A newer profile that is nonjudgmental, accurate, applicable, and easy to understand is Time Typing.20 The titles “Past,” “Present,” and “Future” are metaphors for physical time and are used to explain that opportunity, knowledge, and control are reference points from which persons interpret situations and make decisions. This model also helps persons understand what motivates them, how they gain self-esteem, how they communicate, and what types of reward systems they prefer.

Persons of the Past type are attuned to information and risk aversion. Past-oriented people are very comfortable with gathering and analyzing data and they seek the “truth.” Persons of the Present type are attuned to control. They create organization out of chaos and excel at creating and following a plan. They have patience and strive to create stable harmonious environments, often by maintaining the status quo. Persons of the Future type are attuned to opportunity. They thrive on chaos and change. They don’t want to miss an opportunity so they don’t turn anything down but will quickly abandon things that won’t work. Theorists think that people have some characteristics of all 3 types, but everyone has a primary or dominate perspective or “way of looking at the world.” NURS 4020 – Leadership Competencies in Nursing and Healthcare Research Paper

Time Typing does not have complex combinations of “types” that require the learner to focus more on understanding the personality profile than understanding a person’s decision-making style. It is an ipsative tool that compares the person to himself or herself. Most of the other profiling tools are normative, ranking the person against others and creating a judgmental environment that contributes to selection bias. Time Typing also includes tools to help evaluate team dynamics and a decision wheel that helps leaders facilitate decision making. Its simplicity makes it a powerful corporate training tool. Table 3⇓ is a comparative representation of the 3 types of tools: Myers Briggs Type Indicator, Keirsey Temperament Sorter, and Time Typing.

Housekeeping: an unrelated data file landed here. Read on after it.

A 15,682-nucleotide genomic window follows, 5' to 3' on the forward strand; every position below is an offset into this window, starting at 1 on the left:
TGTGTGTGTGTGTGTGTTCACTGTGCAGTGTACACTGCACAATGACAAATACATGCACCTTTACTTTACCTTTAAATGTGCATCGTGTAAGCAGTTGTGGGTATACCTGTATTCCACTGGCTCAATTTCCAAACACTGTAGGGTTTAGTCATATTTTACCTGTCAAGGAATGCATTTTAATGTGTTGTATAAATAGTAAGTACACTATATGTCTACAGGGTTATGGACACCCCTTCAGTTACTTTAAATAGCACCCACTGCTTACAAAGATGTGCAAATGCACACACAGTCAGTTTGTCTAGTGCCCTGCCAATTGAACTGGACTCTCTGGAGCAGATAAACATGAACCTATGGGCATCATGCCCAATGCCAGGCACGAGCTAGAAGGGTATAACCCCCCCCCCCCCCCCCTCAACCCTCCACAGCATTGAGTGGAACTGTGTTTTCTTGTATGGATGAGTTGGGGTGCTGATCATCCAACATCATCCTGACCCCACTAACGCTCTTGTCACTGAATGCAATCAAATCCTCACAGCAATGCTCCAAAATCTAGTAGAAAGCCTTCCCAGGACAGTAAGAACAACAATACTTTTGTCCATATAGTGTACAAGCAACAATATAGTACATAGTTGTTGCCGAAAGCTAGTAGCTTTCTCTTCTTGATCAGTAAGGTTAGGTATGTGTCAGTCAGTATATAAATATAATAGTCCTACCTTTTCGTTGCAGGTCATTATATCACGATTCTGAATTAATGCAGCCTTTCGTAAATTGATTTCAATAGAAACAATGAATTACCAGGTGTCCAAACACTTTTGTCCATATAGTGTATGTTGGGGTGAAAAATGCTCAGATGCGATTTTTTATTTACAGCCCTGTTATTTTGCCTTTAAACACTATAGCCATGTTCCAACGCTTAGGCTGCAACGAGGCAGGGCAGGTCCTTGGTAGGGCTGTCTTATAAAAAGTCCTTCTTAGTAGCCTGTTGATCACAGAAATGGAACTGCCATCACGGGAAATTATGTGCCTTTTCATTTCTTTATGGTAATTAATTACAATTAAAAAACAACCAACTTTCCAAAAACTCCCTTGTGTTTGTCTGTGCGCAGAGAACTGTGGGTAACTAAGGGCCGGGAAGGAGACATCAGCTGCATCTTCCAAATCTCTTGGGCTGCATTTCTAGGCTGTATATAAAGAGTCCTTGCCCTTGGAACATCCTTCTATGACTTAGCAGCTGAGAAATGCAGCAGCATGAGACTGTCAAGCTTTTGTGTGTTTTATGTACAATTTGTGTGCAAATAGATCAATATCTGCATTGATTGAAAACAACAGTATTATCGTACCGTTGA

Understanding cultural norms and diversity is just as important as understanding individuals. Dreher and Macnaughton21 contend that cultural competence is really nursing competence. As communities become more diverse, it is important that leaders adopt strategies to teach, provide feedback, and motivate persons from different cultural backgrounds and different skill mixes. For example, asking patients to participate in focus groups and report their feelings and perceptions of their treatment allows managers and staff to see the world from the patients’ eyes, including the patients’ cultural views and norms.